Having completed the book, I can highly recommend it (do not be put off by the doughnut in the title, biscuits receive a larger coverage - I would suggest a change of title). As an avid bisucit-dunker myself, I have always been intreagued by the mechanisms behind the changes that biscuits undergo when submerged in tea, and this book explains the theories at the forefront of modern biscuit research. It is so cutting-edge, that the author is required to admit that all the science behind biscuit-dunking is not totally understood.
Unlike some of us; myself included - Len Fisher accepts and recognises that there is more to life than biscuit science, and his book goes on to explain myriad other phenomena, from the flight of boomerangs and the reasons for the formation of foam to the best way to use tools and the physics of sex.
Not all of the information on biscuit-dunking given in the book is theoretical; much of it is quantitative and practical, giving us insight into the best bisuits to use for dunking. There is even a controversial dunking method suggested to give the longest immersion time possible.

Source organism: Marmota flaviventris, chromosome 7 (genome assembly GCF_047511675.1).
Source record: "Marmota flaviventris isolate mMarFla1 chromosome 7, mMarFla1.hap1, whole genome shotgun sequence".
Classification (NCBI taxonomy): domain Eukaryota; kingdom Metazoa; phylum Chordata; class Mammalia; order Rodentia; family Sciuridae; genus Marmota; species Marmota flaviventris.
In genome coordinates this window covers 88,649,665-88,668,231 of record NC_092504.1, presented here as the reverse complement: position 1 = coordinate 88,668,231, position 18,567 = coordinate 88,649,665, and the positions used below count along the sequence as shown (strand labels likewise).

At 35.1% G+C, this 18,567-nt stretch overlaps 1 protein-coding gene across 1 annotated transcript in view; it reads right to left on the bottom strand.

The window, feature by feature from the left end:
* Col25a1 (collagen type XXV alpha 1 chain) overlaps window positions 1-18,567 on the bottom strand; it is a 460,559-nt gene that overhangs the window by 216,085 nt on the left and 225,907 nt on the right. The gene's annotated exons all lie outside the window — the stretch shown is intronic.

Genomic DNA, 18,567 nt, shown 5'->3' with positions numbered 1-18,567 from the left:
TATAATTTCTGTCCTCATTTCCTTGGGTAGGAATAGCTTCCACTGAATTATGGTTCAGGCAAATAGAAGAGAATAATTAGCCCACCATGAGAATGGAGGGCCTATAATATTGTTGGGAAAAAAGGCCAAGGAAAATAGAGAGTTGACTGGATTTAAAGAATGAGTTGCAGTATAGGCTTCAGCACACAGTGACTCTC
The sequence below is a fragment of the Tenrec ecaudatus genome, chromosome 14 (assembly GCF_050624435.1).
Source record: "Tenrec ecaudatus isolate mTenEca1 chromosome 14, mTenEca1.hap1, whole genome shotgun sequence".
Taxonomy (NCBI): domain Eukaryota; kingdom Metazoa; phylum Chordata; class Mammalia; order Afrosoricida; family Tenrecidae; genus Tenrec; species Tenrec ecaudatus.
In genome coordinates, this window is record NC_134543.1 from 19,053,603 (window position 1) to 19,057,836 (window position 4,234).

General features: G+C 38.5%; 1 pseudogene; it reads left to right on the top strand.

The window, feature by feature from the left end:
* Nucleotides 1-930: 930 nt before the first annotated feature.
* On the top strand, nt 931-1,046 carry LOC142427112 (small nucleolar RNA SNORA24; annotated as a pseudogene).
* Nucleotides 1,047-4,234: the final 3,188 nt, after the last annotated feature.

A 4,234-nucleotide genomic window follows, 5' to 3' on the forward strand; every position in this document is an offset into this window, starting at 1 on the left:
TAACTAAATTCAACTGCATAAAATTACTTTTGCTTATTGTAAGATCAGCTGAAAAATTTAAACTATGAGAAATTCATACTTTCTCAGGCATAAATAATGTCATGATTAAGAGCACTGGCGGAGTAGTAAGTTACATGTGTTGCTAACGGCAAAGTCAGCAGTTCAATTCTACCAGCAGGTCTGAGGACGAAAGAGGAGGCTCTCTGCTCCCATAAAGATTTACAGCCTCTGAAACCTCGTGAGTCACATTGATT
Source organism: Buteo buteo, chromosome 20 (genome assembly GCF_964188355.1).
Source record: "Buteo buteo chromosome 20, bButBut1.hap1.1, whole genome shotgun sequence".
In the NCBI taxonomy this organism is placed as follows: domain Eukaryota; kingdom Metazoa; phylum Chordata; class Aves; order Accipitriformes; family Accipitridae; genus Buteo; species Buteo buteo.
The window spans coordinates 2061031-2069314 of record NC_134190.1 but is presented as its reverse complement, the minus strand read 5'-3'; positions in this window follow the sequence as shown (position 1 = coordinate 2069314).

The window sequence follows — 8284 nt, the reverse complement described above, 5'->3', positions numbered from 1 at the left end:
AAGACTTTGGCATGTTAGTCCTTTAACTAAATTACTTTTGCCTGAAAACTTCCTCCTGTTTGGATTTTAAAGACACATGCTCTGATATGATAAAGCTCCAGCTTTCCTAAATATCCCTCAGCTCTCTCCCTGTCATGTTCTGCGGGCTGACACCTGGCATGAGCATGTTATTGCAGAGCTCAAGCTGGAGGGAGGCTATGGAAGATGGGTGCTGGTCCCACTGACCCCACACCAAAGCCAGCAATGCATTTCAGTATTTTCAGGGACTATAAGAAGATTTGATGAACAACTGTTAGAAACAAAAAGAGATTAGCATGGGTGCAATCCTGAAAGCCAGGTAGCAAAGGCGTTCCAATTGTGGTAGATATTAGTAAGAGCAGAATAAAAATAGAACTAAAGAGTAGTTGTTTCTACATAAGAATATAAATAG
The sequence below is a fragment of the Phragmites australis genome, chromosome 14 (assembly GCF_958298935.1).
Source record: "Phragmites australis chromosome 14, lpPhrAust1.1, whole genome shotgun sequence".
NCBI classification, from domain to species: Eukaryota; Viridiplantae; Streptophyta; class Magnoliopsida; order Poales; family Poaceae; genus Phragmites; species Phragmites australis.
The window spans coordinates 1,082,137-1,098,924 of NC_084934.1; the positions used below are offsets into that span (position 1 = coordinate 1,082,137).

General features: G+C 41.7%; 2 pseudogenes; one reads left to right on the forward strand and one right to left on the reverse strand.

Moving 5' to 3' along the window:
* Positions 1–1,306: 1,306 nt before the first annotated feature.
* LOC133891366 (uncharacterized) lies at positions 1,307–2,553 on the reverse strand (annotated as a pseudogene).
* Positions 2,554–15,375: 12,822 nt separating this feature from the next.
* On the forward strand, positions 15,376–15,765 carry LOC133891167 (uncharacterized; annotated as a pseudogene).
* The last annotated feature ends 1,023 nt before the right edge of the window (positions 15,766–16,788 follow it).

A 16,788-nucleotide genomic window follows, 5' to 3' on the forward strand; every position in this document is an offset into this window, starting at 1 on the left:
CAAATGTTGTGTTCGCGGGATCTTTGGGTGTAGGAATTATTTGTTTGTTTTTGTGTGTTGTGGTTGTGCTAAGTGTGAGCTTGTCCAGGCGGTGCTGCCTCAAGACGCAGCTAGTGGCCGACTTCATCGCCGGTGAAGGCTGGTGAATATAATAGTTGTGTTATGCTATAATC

If any of you are interested like me in these subjects, then I can highly recommend this book. I was unable to find it on the American Amazon, but it is on the British one
PS - I agree wholeheartedly with the review of the Leibnitz biscuits on your site. Having just purchased two boxes in the last week, In can testify to how delicious they are - and the extra chocolate gives a better dunk-time. I don't even like dark chocolate, but for these delectations, I make an exception.
||There's an absentee from your review list. Morning Coffee biscuits used to be my favourites, rather perversely, for dunking in tea, while Rich Tea biscuits belonged essentially in coffee (though both had a tendency to wind up in contact with clothing or carpets once they'd achieved an adequately hydrated state). Please could we have a suitable eulogy to this not often visible denizen of the biscuit world. |
Congratulations for generating and maintaining this socially vital web resource!
|Nicey replies: Yes we have really exhausted our capacity to review these dry old biscuits for the short term, the Thin Arrowroot pack really did for us. We will get round to the Morning Coffee but not in the immediate future, as we need some indulgent biscuits for the next few weeks.|